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Leaf Huang

Director Professor Distinguished Professor

Leaf Huang, Ph.D.

Fred Eshelman Distinguished Professor, Division of Pharmacoengineering and Molecular Pharmaceutics

Professor, Department of Biomedical Engineering


(919) 843-0736
UNC Eshelman School Of Pharmacy, 1315 Kerr Hall, CB# 7571, Chapel Hill, NC, 27599

黄力夫教授 Leaf Huang, Ph.D. is the Fred Eshelman Distinguished Professor, in the Eshelman School of Pharmacy at the University of North Carolina at Chapel Hill. Dr. Huang’s research has been in the area of gene therapy and targeted drug delivery. He pioneered the liposome non-viral vector and has designed and manufactured the cationic lipid vector for the first non-viral clinical trial in 1992. He was also the first to publish the activity of polyethylene glycol (PEG) in prolonging the circulation time of liposomes. His current work centers on nanoparticle vectors for gene transfer in tumors and the liver. He also continues research in establishing a ligand targeted delivery system for cDNA, mRNA, siRNA, proteins, and peptides for tumor growth inhibition and for vaccines in treating cancer and infected diseases.  He has authored or co-authored more than 600 papers with an H-index of 132. He is also the inventor or co-inventor of 22 US and foreign patents. In 2004, he received the Alec D. Bangham MD FRS Achievement Award, which is the highest honor in liposome research. He was the recipient of the 2013 Distinguished Pharmaceutical Scientist Award which is the highest scientific recognition of the American Association of Pharmaceutical Scientists. He was named a Highly Cited Researcher in “Pharmacology & Toxicology” and then in “Cross Field” since 2016. Dr. Huang has also co-founded 6 biotech start-ups in the past.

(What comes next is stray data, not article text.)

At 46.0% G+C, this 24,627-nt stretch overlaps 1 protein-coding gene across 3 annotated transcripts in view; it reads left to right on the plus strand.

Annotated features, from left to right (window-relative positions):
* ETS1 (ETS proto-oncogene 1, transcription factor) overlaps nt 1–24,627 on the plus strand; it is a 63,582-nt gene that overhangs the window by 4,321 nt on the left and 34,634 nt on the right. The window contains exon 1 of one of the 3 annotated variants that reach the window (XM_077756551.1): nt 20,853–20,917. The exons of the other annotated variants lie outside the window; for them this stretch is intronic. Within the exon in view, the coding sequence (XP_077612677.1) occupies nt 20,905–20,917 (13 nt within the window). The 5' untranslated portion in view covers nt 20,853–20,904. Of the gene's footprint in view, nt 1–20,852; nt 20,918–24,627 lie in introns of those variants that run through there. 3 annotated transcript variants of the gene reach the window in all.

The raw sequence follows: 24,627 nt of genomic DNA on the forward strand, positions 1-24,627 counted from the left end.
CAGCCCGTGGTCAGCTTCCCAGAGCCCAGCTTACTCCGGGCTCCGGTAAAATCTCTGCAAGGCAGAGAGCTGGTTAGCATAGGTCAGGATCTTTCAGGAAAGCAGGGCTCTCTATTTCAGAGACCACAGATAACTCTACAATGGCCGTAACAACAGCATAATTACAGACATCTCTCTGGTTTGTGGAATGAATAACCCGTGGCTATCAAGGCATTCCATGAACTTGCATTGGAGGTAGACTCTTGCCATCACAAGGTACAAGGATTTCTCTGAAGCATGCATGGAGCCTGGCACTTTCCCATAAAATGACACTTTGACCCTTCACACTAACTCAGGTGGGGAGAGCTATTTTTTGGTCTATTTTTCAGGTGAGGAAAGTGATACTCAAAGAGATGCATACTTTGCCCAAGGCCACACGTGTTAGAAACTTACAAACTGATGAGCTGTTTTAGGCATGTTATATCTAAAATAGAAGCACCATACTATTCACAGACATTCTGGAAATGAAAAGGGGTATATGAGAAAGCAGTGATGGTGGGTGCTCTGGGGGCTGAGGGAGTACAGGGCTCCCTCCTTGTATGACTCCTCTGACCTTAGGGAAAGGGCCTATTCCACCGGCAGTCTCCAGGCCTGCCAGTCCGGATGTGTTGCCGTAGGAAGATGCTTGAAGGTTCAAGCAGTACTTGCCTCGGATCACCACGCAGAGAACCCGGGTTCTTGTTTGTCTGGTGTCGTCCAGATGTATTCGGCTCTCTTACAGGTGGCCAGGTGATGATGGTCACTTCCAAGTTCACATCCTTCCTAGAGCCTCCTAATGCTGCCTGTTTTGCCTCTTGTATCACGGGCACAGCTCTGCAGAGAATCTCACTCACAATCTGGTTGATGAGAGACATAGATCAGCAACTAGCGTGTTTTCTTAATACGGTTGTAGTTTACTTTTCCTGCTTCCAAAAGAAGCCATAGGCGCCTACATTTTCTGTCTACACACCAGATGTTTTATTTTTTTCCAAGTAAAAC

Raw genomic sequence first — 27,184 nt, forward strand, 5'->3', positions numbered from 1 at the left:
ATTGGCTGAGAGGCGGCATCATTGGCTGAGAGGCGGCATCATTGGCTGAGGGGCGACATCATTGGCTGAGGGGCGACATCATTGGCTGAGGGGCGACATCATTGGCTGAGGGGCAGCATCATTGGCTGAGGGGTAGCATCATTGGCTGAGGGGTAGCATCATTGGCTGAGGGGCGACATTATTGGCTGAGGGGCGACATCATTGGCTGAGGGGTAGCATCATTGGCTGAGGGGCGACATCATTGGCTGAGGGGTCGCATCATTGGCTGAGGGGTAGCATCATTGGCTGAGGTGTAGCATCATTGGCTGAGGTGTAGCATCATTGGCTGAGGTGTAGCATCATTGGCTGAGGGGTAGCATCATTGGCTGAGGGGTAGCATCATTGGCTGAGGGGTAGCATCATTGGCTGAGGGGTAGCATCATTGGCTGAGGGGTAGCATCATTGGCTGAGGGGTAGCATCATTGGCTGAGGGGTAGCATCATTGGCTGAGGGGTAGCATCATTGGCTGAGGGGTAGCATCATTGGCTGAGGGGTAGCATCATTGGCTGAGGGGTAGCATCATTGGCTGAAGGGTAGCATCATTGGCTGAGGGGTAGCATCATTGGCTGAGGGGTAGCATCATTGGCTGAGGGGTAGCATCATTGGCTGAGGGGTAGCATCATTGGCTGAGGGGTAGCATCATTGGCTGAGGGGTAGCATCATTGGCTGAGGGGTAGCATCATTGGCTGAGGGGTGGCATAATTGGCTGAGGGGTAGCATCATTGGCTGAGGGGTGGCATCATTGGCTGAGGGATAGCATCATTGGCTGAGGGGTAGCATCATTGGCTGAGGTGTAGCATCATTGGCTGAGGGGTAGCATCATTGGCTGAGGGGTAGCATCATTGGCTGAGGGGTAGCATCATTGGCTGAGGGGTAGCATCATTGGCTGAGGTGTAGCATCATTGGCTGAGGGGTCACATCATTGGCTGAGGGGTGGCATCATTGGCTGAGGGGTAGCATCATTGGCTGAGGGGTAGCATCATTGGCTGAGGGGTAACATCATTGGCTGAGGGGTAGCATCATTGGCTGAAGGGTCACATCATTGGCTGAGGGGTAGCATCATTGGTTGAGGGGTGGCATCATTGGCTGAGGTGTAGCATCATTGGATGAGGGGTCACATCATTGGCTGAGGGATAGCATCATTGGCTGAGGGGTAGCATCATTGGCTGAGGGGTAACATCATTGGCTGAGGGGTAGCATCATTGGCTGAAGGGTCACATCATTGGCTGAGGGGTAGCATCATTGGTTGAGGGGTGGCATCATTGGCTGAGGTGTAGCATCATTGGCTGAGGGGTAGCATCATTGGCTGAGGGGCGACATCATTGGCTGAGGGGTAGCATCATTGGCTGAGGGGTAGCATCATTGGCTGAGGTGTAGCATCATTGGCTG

Current research in the Huang lab focuses on the role of tumor-associated bacteria in tumor progression and metastasis. Fusobacteria nucleatum is an anaerobic bacterium that colonizes in the gut and promotes the growth and spread of colorectal cancer. We have designed nanoformulations encapsulating antibiotics and/or chemo drugs intravenously administered to the tumor-bearing mice. Killing of the tumor/metastasis associated F. nucleatum induced a strong immune reaction to control the tumor growth. How does the death of the bacteria trigger the conversion of an immunologically cold tumor to a hot tumor is being studied with tools including the state of the art omics technology.

  • Ph.D. in biophysics at Michigan State University


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